The Critical Mass

Watkins says what we’re all thinking this holiday season

It was clear during last Monday night’s Watkins & the Rapiers show at The Little Theater Café that something was up. While keeping its infamously loose, intra-band banter intact, the group seemed a little musically tighter, a little more focused, than usual. In fact, the show was an undressed rehearsal for Wednesday night’s big, multi-media concert at The Little Theater.

It’s the second-annual Watkins & the Rapiers Christmas in December show, which last year just about sold out the 300 seats. Pretty good considering the band gives away the music for free during its December residencies at The Little.

Watkins & the Rapiers’ Christmas shows are the closest thing to a unique Holiday tradition to which Rochester can lay claim. The group says it has composed the most original Christmas songs of any band in the world, and no one has stepped forward to dispute that. More than 70 songs at this point, and most of them are pretty worthy. The band is generally drummer Marty York, guitarists/bassists Tom Whitmore and Kerry Regan, guitarists Scott Regan and Steve Piper and multi-instrumentalist Rick McRae, and for the holiday season it adds brass and reed player Pete Hasler. All except York write and sing, so after a couple of decades of taking out their holiday frustrations in song, it’s easy to see how the Christmas tunes have added up.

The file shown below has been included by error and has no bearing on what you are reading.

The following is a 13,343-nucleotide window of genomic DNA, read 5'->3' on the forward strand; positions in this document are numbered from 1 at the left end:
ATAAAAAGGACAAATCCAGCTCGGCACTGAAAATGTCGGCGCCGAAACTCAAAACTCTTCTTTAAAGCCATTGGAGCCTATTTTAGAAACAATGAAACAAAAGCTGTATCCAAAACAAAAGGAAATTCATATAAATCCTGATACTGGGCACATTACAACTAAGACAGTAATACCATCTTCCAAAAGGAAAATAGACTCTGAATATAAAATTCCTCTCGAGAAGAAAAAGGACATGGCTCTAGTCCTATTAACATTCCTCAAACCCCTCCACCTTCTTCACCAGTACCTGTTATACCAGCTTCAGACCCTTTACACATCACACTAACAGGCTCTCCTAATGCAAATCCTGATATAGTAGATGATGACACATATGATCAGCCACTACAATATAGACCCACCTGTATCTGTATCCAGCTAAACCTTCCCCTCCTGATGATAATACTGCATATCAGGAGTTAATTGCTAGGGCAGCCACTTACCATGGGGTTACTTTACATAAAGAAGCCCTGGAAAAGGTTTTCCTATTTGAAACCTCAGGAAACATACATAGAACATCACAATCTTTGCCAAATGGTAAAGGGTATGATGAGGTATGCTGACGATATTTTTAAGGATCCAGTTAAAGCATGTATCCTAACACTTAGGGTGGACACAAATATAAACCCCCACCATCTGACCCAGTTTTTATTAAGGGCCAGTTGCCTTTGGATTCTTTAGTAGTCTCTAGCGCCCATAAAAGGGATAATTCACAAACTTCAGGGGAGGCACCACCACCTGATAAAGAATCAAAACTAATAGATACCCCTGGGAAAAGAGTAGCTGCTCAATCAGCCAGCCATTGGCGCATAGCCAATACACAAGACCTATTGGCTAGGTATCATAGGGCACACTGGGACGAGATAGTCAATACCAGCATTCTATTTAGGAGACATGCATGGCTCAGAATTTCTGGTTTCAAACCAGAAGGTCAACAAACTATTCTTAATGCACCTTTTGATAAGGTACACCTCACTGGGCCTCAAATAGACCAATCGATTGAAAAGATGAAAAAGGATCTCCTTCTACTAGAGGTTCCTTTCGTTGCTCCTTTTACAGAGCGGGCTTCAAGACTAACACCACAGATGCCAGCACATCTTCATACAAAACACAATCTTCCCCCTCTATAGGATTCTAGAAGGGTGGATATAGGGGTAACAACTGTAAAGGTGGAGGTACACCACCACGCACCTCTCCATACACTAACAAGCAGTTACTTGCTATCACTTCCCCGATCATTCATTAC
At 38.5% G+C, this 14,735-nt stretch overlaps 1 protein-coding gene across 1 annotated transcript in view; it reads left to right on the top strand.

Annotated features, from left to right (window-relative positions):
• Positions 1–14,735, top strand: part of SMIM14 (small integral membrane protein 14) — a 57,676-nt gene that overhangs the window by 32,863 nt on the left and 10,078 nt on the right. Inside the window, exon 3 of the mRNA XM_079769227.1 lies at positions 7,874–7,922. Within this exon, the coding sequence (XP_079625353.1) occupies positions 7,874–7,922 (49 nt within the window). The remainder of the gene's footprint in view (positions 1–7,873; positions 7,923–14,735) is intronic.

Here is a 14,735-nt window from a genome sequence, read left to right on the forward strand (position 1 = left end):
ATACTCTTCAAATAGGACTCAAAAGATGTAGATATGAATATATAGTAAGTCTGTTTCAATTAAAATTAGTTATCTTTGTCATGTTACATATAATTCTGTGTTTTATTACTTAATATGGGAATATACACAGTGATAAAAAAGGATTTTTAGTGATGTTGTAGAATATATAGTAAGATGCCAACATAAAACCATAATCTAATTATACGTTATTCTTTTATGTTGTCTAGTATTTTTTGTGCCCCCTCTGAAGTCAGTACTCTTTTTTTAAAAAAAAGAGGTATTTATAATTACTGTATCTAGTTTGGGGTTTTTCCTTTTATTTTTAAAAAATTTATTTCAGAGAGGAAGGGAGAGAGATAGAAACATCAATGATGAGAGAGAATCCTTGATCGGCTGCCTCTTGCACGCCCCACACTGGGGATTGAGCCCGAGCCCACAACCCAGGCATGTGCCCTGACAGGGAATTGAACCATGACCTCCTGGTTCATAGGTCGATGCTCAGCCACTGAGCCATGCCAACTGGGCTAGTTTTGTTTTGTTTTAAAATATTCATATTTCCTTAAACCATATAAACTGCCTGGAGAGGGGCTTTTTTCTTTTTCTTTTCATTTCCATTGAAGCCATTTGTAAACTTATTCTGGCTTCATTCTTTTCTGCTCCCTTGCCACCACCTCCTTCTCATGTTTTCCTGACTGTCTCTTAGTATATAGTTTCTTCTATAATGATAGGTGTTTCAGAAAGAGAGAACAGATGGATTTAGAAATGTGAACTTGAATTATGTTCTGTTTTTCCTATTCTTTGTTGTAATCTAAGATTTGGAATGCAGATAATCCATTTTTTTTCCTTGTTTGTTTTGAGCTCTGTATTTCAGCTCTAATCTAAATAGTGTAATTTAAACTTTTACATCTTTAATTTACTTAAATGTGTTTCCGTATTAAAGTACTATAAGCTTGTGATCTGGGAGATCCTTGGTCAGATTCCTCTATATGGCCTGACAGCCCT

Typically, a Watkins & the Rapiers Christmas compostion is sardonic, sarcastic, satiric. They’re Dr. Demento worthy. Whitmore’s compositions can be downright grumpy: “Why Won’t Christmas Leave Me Alone?” Hasler’s contributions take a similar dim view of rituals such as untangling Christmas lights. One of the band’s biggest crowd pleasers in McRae’s rousing parody of a communist proletariat anthem, “Arise Ye North Pole Workers.” Kerry Regan’s clever wordplay can be provocative, and he holds the distinction of writing the only Watkins song that has been quietly retired. “Santa’s Got a Gun,” the first-ever Watkins Christmas song, in which the jolly icon takes a hostage, has been deemed inappropriate in this age of gun violence.

Yet some of the Watkins Christmas songs – ones by Scott Regan and Piper in particular – are heartfelt, and even sentimental. Offsets to the mayhem.

And behind the band, showing on the screen, multi-media offerings to enhance the lyrics, including a video shot by the band especially for this evening.

The doors open at 7 p.m., the show starts at 8 p.m. Tickets are $15 and available at The Little, 240 East Ave., and at

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